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Back Bay Company Wayfair To Merge 200 Online Storefronts

BOSTON (CBS) – Most consumers probably never heard of CSN Stores, and don't know the online home goods retailer under its new name, Wayfair Inc., either.

At least not yet.

But the Boston-based company - which until now has operated hundreds of largely separate e-commerce sites - has some cause to think it has a shot at becoming the Amazon of home goods as it brings all the sites together under one brand.

Wayfair expects revenue of more than $500 million this year, up from $380 million in 2010; it already ranks No. 2 among home-oriented e-commerce firms by sales, behind Williams-Sonoma and ahead of Crate & Barrel, according to Internet Retailer magazine.

"People have moved away from using search engines to find stuff to going straight to a few branded destinations on the web," said Steven Conine, chief technology officer at Wayfair, a name the company adopted Sept. 1.

"If someone can take that slot in the market, as the great destination for home on the Internet, we realized we probably had the best chance of doing it."

As CSN Stores, the company never gained much name recognition due to its focus on pushing niche categories.

The company sells goods through 200 different domain names - from to to - that have aimed to make the most of web searches for specific keywords.

The sites get 2.5 million visitors a week, and the company believes it offers the largest collection of home goods available.

Executives said the company has done plenty of advertising, but it's been spread out among the different brands.

Though some efforts have been taken to tie the sites together, it became clear that a single brand was needed to take the company up a level.

So starting this week, the company planned to begin re-directing its domains to corresponding departments on the new

And therein lies what may be the company's biggest short-term challenge: getting Google and other search engines to steer consumers to the new site.

Search engine traffic remains a huge driver for the company, but Google will likely stop showing results like within days of re-directing the domain names to Wayfair, CEO Niraj Shah said.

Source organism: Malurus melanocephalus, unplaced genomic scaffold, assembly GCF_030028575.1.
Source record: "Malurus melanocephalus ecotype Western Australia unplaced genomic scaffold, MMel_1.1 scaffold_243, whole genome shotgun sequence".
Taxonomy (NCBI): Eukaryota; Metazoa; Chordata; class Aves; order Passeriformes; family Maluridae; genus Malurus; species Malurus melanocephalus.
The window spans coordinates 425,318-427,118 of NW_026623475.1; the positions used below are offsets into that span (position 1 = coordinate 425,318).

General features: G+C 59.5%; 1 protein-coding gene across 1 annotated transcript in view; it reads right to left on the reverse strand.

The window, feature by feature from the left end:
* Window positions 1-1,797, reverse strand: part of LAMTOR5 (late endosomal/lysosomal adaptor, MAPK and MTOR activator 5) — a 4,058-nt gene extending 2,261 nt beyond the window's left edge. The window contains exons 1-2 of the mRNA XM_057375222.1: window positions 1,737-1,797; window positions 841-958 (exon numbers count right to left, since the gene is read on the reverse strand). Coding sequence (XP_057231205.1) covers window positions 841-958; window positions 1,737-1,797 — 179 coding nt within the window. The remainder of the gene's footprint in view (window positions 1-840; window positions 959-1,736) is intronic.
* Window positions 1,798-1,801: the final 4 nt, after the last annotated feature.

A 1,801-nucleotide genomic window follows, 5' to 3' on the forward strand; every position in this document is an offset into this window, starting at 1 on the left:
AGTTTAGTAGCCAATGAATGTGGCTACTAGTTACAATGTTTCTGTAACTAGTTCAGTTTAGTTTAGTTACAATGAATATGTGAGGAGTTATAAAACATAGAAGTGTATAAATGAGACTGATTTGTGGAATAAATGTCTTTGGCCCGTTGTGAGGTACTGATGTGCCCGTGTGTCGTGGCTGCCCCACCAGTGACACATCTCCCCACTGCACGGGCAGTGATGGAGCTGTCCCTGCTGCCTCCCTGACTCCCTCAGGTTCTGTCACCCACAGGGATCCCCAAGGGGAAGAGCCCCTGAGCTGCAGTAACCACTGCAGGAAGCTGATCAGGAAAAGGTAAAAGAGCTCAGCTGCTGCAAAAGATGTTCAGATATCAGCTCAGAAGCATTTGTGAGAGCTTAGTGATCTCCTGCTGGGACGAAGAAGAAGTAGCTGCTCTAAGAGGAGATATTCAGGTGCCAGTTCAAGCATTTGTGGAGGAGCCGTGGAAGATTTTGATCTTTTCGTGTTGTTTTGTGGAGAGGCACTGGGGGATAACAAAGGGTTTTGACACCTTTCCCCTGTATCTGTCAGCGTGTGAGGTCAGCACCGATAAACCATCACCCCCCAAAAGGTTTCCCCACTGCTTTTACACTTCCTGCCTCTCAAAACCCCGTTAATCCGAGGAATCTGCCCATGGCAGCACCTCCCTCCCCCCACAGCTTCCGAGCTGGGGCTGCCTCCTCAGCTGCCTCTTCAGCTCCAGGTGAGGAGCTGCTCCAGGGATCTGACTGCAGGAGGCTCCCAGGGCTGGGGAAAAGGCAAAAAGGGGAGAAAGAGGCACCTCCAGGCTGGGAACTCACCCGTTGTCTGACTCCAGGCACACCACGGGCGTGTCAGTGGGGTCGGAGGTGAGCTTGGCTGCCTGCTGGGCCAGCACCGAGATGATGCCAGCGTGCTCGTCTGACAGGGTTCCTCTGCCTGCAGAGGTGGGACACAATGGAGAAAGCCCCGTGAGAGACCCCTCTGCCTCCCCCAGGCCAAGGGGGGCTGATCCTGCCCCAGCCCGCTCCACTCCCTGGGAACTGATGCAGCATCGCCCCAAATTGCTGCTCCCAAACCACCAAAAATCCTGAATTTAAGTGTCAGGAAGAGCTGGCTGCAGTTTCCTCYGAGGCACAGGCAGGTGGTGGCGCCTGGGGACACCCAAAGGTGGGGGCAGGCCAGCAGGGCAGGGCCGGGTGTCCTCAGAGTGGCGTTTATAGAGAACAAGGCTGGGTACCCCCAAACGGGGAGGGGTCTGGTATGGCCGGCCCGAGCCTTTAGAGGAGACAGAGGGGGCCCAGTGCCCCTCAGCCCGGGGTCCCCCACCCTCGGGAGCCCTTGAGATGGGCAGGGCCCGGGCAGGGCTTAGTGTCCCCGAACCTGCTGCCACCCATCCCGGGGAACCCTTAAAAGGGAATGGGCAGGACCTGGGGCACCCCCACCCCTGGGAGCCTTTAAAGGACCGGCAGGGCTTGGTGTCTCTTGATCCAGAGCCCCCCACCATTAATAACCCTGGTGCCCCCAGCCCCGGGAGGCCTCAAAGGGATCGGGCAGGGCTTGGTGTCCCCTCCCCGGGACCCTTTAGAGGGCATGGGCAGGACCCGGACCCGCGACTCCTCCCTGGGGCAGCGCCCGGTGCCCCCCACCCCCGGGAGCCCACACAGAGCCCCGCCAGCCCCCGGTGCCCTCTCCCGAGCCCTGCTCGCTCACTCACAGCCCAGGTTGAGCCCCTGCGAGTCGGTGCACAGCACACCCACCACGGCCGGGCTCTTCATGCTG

"There's a significant amount of risk around how long certain aspects of the change take - how long it takes for the Wayfair site to be viewed as an authoritative site, how long does it take for all the pages to get indexed there," Shah said.

"You just don't know. Does that happen in weeks, months?"

Conine said the company plans to re-direct the sites gradually, taking the approach it has used all along - do lots of testing, figure things out along the way.

That's essentially how the company got going, in 2002, in Conine's house in the South End.

The first site was, which Conine and Shah - who previously had two companies together - felt was so specific that it couldn't help but draw in web traffic.

The second site wasn't part of the original vision, though.

After seeing steady sales for TV mounts on the initial site, the company started up the obscure-sounding And the site did well - well enough that it's still active.

Another favorite oddity that's still up is

"We launched a lot of specific sites just to test certain hypotheses," Conine said, noting the company owns 1,000 domain names in all.

"We have kind of a Darwinian approach to the business."

The company's growth into an e-commerce giant in this fashion is noteworthy, said Ray Wang, principal analyst and CEO of Constellation Research Group.

"Very few have been this organic," he said.

But Wang agreed that transitioning to a single brand at this point is crucial, even if there are search-engine risks.

"People don't want to go to a million different sites," he said.

"You ultimately have to aggregate your e-commerce properties, or you can't scale."

As Wayfair, that scaling process will remain just as Boston-centric as it always has been, Shah and Conine said.

Headquartered in a 25-story Back Bay office tower, the company now occupies 10 floors.

The Boston office currently employs 700 and is expected to reach 800 by the end of the year, Conine said, with hiring taking place across the board.

Kyle Alspach of the Boston Business Journal reports

Conine said Wayfair has no desire to move the headquarters out of downtown Boston.

The company also operates two U.S. warehouses, in Kentucky and Utah, though many of the company's products are shipped directly from manufacturers.

Wayfair took its first-ever venture capital round in June, a handsome $165 million financing from Spark Capital, HarbourVest Partners and Great Hill Partners, all of Boston, and Battery Ventures of Waltham.

The ultimate plan is for the company to go public, though it's still probably years off, Conine said.

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